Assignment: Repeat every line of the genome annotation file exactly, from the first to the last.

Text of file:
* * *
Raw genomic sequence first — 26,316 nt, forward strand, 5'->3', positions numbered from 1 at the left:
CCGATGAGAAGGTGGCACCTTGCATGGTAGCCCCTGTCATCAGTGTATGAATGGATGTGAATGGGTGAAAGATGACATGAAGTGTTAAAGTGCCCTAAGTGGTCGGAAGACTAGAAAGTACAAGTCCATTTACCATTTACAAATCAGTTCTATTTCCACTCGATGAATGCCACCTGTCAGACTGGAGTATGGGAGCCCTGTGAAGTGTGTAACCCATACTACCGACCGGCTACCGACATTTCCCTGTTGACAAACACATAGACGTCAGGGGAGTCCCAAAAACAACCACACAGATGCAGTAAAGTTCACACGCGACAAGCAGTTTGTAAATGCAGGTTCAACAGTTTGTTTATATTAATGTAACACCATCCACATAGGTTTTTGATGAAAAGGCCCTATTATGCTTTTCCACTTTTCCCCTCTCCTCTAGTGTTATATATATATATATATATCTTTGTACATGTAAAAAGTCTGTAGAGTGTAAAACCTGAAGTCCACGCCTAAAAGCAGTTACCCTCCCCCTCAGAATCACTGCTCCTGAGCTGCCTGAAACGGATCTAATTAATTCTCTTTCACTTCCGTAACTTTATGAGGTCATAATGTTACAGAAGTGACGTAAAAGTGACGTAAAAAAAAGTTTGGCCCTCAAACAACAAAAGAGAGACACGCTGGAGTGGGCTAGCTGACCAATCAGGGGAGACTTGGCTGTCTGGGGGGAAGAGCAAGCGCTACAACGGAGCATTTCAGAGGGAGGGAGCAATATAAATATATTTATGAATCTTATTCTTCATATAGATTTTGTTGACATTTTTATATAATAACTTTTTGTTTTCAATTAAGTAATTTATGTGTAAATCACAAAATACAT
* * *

Raw genomic sequence first — 26,316 nt, forward strand, 5'->3', positions numbered from 1 at the left:
CCGATGAGAAGGTGGCACCTTGCATGGTAGCCCCTGTCATCAGTGTATGAATGGATGTGAATGGGTGAAAGATGACATGAAGTGTTAAAGTGCCCTAAGTGGTCGGAAGACTAGAAAGTACAAGTCCATTTACCATTTACAAATCAGTTCTATTTCCACTCGATGAATGCCACCTGTCAGACTGGAGTATGGGAGCCCTGTGAAGTGTGTAACCCATACTACCGACCGGCTACCGACATTTCCCTGTTGACAAACACATAGACGTCAGGGGAGTCCCAAAAACAACCACACAGATGCAGTAAAGTTCACACGCGACAAGCAGTTTGTAAATGCAGGTTCAACAGTTTGTTTATATTAATGTAACACCATCCACATAGGTTTTTGATGAAAAGGCCCTATTATGCTTTTCCACTTTTCCCCTCTCCTCTAGTGTTATATATATATATATATATCTTTGTACATGTAAAAAGTCTGTAGAGTGTAAAACCTGAAGTCCACGCCTAAAAGCAGTTACCCTCCCCCTCAGAATCACTGCTCCTGAGCTGCCTGAAACGGATCTAATTAATTCTCTTTCACTTCCGTAACTTTATGAGGTCATAATGTTACAGAAGTGACGTAAAAGTGACGTAAAAAAAAGTTTGGCCCTCAAACAACAAAAGAGAGACACGCTGGAGTGGGCTAGCTGACCAATCAGGGGAGACTTGGCTGTCTGGGGGGAAGAGCAAGCGCTACAACGGAGCATTTCAGAGGGAGGGAGCAATATAAATATATTTATGAATCTTATTCTTCATATAGATTTTGTTGACATTTTTATATAATAACTTTTTGTTTTCAATTAAGTAATTTATGTGTAAATCACAAAATACAT